Cognition: Hippocampus-Dependent Explicit Memory

A meta-analysis of 70 studies that examined cognition in SZ showed a consistent moderate-to-large effect size across studies for memory impairment, specifically recall. Impairment was present in hippocampus-dependent verbal and nonverbal memory, both immediate and delayed.69 Explicit memory (which is hippocampus-dependent) is selectively and more severely impaired than other cognitive domains in SZ, including in first-episode patients, who have a selective deficit in learning and memory, against a background of diffuse dysfunction.70

Stress and the Synaptic Pruning Hypothesis of Schizophrenia

In SZ there is reduced neuropil, which implicates abnormalities in axons, dendrites, and synapses46 that could occur at any stage of development, without accompanying gliosis. In fact, a leading theory of SZ pathophysiology is the theory of abnormal synaptic pruning, first articulated by Feinberg in 1982.90Support for the “developmentally reduced synaptic connectivity” hypothesis of SZ etiology comes from both computer modeling5 and neuropathologic findings.91 Stress could plausibly reduce synapses through its effects on dendrites of pyramidal cells in the hippocampus.

CONCLUSION

The prevailing hypothesis of SZ etiology is that it is primarily an early neurodevelopmental disorder. However, the heterogeneity of the illness, its long latency to expression, and its fluctuating course suggest that SZ may be a progressive neurodevelopmental disorder in which early pathologic factors, such as genetic vulnerability, prenatal insults, and obstetric complications, create an abnormal neurobiological substrate that is more vulnerable to the development of SZ symptoms.

Events that may trigger actual onset of SZ include both (1) maturational processes, such as programmed cell death and synaptic remodeling, and (2) postnatal environmental insults, such as psychosocial stress, TBI, and perhaps even substance abuse.

Substance-Induced Mental Disorders

Background As I wrote in the following article, Edward de Saram obtained and poisoned me with psychotropic medication that 'conveniently' fabricated...

A mechanism by which development unmasks latent vulnerability is plausible, and has its correlates in other brain functions, such as vision, in which later cortical development can mediate the expression of an initial insult. For example, deprivation of patterned visual input in human infants, who can only detect global contour but little detail, leads to later deficits in the adult-like expertise in processing of faces.95However, there is also evidence that postnatal environmental factors increase the risk of SZ, as has been reviewed in this paper. It is not parsimonious to assume that a brain that is vulnerable to developing SZ is a brain that is immune to environmental insults that may plausibly increase that risk. Lieberman96 argues that the neurodevelopmental theory, taken to its logical extreme, suggests both inevitability and therapeutic nihilism, which he has phrased as “doomed from the womb.”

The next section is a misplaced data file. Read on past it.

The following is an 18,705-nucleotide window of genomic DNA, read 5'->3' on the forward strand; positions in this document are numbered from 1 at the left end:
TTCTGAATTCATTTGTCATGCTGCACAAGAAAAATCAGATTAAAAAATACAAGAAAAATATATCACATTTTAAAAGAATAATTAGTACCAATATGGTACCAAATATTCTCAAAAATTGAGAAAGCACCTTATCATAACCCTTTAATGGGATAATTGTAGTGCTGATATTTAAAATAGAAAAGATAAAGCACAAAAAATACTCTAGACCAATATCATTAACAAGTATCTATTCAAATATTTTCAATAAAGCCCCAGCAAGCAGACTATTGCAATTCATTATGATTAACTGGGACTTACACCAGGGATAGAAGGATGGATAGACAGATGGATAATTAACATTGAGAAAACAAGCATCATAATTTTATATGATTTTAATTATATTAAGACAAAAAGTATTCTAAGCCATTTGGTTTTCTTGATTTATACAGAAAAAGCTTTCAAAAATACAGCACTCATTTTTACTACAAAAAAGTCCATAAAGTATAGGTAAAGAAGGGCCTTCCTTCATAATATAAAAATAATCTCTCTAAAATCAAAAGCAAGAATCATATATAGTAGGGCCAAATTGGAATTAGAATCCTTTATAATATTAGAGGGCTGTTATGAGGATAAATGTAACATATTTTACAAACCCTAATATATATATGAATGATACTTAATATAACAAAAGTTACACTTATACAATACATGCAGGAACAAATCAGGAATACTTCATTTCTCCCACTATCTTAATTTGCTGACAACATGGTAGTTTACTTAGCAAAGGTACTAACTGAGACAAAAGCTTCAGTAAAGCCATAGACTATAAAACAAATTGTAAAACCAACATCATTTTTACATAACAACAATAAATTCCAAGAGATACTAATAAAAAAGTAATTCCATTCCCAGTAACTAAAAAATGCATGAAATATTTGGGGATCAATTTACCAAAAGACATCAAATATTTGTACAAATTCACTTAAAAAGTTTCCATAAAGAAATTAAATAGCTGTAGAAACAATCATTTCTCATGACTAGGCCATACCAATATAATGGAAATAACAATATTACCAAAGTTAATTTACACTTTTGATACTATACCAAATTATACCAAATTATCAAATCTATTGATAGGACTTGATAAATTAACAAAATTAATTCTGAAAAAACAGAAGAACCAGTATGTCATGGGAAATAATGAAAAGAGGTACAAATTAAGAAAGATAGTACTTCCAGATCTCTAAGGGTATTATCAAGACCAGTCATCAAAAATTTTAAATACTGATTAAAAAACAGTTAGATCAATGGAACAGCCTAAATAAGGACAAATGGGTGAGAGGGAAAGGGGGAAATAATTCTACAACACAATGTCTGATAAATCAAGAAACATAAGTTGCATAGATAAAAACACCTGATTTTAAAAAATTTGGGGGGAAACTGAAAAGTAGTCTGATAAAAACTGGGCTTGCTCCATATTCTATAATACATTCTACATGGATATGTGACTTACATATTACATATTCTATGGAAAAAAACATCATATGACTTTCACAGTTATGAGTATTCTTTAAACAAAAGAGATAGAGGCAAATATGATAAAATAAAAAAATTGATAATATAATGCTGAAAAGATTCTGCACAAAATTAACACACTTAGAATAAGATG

Lieberman96 has proposed instead that SZ may result both from early neurodevelopmental events and later limited neurodegenerative processes, which may be most active in the early stages of illness and associated with the onset of psychotic symptoms. This would be consistent with the findings of progressive ventricular enlargement and ongoing reduction of brain volumes in a subset of patients with SZ. An understanding of the neuropathologic mechanisms occurring with the onset of psychosis (and concurrent cognitive symptoms) and the roles of both developmental processes and environmental factors in this process is key to developing novel treatment strategies, both pharmacologic and nonpharmacologic.